Not that I’m an expert on perspective, and not that I haven’t had all of these same thoughts and doubts and long stretches of anxiety, but: I think, perhaps, that having twins (or an only child) is extremely difficult because you, as a parent, don’t have the perspective to say (with your OWN first-hand knowledge as opposed to knowing it in theory) that whatever it currently is that your child is going through, it will not last forever. (For some universal things, obviously; other things are unique to one child and you can’t extrapolate based on an experience with an older child, and in some cases, all bets are off even for the supposedly universal things.) In other words, I think the general doubts get quieter, or at least don’t last quite as long, with each successive child. (I realize this is completely unhelpful, and is offered as an “I’m not sure how you got through raising twins, Rita, and I take my hat off to you.”)

    “. . . my job wasn’t to make them fit into the world as I see it, but was instead to teach them how to navigate their world as the people they were born to be” — I love this. It is the opposite of the way I was raised, and my one hope for my kids is that I was/am able to do this for them.
    Marian recently posted…#TenYears of Reusable Produce BagsMy Profile

    • Rita says:

      Ah, thanks for the birthday wishes! I will admit that half the pleasure of writing this post was looking for the photos to go with it. Spent a lot of time reliving good memories. Wish I had more of them digitized; a great uncle nicknamed my kids The Kodak Twins–they were born before digital cameras. I have a folder with tons of old print photos that I need to do something with.

      As for your theory…I had raised/partially raised two step-children, so I did know something of how kids go through phases and things past. Maybe that is partly why I wasn’t very anxious in their earlier years. I think I lost my footing because what happened was a surprise to me, and it caused me to question what I really did and didn’t know. Who knows? There was a lot swirling around us in those years.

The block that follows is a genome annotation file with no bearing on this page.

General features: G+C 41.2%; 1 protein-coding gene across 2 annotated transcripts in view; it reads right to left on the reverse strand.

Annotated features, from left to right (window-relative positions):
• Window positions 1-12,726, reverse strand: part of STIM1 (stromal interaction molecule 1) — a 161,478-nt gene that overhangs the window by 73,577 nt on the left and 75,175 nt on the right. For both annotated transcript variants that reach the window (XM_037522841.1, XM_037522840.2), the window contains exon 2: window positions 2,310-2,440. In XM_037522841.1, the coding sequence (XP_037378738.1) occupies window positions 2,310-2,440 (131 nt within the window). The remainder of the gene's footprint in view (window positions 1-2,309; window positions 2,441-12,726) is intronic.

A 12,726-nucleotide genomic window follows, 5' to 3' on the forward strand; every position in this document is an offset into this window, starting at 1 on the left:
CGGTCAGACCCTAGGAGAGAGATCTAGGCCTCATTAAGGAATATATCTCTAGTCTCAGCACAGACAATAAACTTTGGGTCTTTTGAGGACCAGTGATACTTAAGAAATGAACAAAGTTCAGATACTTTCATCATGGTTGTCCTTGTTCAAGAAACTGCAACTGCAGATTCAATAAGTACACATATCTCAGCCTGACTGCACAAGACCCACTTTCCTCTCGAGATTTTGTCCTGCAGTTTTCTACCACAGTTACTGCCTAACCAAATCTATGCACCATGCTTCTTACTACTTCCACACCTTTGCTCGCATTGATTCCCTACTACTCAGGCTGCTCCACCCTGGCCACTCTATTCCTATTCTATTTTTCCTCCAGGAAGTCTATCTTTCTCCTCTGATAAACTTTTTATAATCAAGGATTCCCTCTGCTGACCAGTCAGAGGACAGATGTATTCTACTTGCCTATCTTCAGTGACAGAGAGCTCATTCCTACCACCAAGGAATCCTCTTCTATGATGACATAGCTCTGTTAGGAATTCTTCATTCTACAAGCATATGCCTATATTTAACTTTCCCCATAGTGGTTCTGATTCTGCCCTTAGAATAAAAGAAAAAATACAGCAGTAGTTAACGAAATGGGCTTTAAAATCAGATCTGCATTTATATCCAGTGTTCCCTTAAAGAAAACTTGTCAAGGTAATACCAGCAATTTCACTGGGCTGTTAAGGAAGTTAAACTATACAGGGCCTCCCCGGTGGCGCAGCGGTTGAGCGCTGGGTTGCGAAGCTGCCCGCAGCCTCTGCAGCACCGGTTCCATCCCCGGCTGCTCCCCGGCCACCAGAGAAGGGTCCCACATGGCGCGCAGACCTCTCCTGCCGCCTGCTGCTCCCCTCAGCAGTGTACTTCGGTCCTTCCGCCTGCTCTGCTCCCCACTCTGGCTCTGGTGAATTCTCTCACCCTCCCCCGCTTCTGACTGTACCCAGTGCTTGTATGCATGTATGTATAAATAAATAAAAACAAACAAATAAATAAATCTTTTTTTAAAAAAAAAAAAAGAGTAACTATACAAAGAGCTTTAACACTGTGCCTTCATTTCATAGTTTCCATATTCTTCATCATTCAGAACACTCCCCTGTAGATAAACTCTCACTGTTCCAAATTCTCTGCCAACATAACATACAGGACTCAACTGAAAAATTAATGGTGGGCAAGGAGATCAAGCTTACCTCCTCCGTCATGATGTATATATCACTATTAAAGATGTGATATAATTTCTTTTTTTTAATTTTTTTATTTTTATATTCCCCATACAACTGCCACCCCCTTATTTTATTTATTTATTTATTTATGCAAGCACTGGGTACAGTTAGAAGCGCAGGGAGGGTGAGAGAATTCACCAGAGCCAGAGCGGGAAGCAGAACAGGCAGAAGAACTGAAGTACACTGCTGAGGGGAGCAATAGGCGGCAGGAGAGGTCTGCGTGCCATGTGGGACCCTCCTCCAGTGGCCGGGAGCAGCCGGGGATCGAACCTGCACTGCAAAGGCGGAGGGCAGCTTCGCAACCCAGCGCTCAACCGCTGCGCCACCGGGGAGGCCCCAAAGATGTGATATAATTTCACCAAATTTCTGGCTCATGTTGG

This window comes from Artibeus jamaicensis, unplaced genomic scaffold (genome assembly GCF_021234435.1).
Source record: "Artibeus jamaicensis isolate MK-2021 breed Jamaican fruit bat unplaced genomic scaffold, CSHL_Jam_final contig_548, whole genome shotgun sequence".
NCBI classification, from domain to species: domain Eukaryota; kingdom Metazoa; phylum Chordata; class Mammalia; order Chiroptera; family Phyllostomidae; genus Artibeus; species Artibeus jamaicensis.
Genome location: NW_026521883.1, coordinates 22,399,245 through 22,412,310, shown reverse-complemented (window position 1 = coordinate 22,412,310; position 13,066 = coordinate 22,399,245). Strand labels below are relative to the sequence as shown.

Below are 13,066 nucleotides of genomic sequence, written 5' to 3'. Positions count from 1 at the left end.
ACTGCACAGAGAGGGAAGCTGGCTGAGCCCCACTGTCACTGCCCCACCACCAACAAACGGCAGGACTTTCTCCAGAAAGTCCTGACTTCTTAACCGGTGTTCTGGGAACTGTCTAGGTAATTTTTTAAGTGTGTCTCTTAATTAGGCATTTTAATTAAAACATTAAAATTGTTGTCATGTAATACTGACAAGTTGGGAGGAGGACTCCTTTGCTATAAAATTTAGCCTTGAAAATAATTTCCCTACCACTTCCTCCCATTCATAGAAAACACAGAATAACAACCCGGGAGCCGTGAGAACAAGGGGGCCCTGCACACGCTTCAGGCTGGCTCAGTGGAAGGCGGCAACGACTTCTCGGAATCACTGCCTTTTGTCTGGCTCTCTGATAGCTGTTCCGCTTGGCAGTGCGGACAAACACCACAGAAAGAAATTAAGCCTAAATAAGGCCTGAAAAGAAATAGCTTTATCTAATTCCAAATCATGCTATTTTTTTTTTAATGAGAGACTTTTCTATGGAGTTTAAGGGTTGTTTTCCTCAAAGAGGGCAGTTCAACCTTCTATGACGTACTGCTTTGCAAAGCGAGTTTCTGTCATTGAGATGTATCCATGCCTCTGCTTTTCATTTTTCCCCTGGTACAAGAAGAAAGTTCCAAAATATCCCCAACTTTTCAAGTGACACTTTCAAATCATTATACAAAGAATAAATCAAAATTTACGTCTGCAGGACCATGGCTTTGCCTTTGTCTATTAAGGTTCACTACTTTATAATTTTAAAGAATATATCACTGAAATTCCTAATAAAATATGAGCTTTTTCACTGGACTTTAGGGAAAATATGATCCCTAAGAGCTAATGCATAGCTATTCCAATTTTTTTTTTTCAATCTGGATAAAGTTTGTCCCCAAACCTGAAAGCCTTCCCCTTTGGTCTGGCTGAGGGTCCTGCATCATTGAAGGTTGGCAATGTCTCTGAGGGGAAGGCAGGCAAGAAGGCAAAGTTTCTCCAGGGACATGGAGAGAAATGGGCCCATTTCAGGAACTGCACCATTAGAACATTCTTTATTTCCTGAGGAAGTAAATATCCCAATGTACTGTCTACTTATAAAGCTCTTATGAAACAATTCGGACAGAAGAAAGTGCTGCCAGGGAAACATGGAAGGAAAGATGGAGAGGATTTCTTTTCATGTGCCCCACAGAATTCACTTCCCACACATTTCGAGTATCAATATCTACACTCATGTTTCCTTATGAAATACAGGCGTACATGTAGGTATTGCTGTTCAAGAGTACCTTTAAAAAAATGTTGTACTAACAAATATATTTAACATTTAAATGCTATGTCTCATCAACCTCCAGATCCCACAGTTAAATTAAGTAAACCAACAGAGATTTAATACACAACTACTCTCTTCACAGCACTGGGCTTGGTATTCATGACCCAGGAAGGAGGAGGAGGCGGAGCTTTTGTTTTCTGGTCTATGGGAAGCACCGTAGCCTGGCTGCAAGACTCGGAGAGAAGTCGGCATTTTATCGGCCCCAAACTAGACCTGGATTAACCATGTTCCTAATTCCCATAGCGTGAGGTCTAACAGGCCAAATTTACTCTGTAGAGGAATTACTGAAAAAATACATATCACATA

I so wish I had that ending philosophy before I had these two. I wish I’d had it for myself! I think some things would have been very different for me if I could have seen some parts of me as simply difference rather than deficiency. At the very least, it would have made some questions of career more clear. It really wasn’t until they were half grown that I started to truly question the standard narratives about what constitutes success and a good life. Sometimes I’m amazed at all that I didn’t see earlier in my life. Oh well…better late than never. 🙂

  3. Kari Wagner Hoban says:

    Oh, friend, I love this so much. So many what ifs in parenting. It is the hardest job I have ever had and the best job I have ever had. Happy birthday to your beautiful children and happy anniversary to you. 🙂

  4. Bethany Reid says:

    Oh, how I love this post. It threw me back to my own twins and their potty training, it got my own shoulda, coulda, woulda’s out in the open where I can take a long look at them (and let them go?)

    When my daughter Annie was about 2 3/4 I was changing her messy pants (her twin sister was already potty trained) and I was GRIPING MIGHTILY about it. Annie looked me right in the eye, and said, “When I’m big, I’ll poop my pants whenever I want.”

    I said, “When you’re big, you can.”

    That was the last accident.

    Happy birthday to the three of you. Thank you for sharing this essay and the pictures. And the advice (!) — I’m dazzled.
    Bethany Reid recently posted…Surviving and Thriving…My Profile

    • Rita says:

      And I love this comment. Your Annie sounds a lot like both of mine. Lots of strong will and need to control their own selves. But we wouldn’t really want them any other way, would we?

      I hope you are letting go of your coulda/woulda/shoulda’s. Some days I do that better than others. But that getting them out in the open is crucial, I think.

  5. Barbara says:

    Thanks for this post. I’m in the middle years of raising a son with gifts and challenges. We’re currently coping with a learning disability diagnosis. I feel pushed and pulled between advocating for my strong willed child and feeling pressured to help him “fit in” better. I like the concept of helping him “navigate the world as the person he is”. It is a much more hopeful way of looking at the hard time we’re experiencing right now.